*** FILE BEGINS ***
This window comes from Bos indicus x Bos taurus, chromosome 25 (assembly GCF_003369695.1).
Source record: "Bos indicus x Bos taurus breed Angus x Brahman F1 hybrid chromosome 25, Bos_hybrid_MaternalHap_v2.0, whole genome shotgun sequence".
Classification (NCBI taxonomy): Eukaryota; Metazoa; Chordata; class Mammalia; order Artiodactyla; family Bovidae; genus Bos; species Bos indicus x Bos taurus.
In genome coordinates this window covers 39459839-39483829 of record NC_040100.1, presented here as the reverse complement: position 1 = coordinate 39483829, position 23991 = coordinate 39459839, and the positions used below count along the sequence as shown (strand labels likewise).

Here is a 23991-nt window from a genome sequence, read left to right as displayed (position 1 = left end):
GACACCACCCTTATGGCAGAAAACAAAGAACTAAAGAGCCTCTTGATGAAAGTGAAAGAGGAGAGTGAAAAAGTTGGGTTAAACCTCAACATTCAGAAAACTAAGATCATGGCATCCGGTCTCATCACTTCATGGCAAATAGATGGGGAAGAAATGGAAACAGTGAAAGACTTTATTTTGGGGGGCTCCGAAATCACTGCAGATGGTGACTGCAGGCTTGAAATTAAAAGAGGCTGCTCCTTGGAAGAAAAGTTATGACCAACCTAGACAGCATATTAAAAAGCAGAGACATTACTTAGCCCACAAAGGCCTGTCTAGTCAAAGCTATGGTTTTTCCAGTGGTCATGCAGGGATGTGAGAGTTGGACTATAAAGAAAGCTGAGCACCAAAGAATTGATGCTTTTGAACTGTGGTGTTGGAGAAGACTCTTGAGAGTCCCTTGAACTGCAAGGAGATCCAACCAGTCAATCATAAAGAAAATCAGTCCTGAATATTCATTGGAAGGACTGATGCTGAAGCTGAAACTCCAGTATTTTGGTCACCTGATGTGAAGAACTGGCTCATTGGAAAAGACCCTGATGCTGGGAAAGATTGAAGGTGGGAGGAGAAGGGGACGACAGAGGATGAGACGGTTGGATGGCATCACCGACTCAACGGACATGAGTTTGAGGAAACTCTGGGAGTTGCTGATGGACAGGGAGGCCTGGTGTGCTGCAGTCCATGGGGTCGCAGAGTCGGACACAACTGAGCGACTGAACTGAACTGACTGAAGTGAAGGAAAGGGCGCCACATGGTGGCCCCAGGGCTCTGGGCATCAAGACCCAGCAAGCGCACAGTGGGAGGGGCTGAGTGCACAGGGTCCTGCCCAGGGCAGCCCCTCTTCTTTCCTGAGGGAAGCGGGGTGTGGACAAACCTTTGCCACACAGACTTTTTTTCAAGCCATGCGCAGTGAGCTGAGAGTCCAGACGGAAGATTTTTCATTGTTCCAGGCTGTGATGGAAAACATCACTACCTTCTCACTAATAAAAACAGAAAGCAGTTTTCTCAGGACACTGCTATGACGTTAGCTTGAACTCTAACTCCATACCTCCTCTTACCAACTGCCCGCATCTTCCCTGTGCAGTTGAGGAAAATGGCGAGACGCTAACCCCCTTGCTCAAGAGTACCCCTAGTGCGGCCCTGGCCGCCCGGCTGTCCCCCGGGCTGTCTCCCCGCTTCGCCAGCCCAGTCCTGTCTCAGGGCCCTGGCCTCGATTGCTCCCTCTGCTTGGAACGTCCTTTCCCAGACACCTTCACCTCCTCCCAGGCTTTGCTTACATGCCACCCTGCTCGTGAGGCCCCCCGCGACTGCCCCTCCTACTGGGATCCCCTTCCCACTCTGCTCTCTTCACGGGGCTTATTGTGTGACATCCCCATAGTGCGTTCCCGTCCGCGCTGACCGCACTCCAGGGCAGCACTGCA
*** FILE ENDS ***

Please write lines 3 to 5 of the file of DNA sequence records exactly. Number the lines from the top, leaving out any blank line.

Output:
Classification (NCBI taxonomy): Eukaryota; Metazoa; Chordata; class Mammalia; order Artiodactyla; family Bovidae; genus Bos; species Bos indicus x Bos taurus.
In genome coordinates this window covers 39459839-39483829 of record NC_040100.1, presented here as the reverse complement: position 1 = coordinate 39483829, position 23991 = coordinate 39459839, and the positions used below count along the sequence as shown (strand labels likewise).

Here is a 23991-nt window from a genome sequence, read left to right as displayed (position 1 = left end):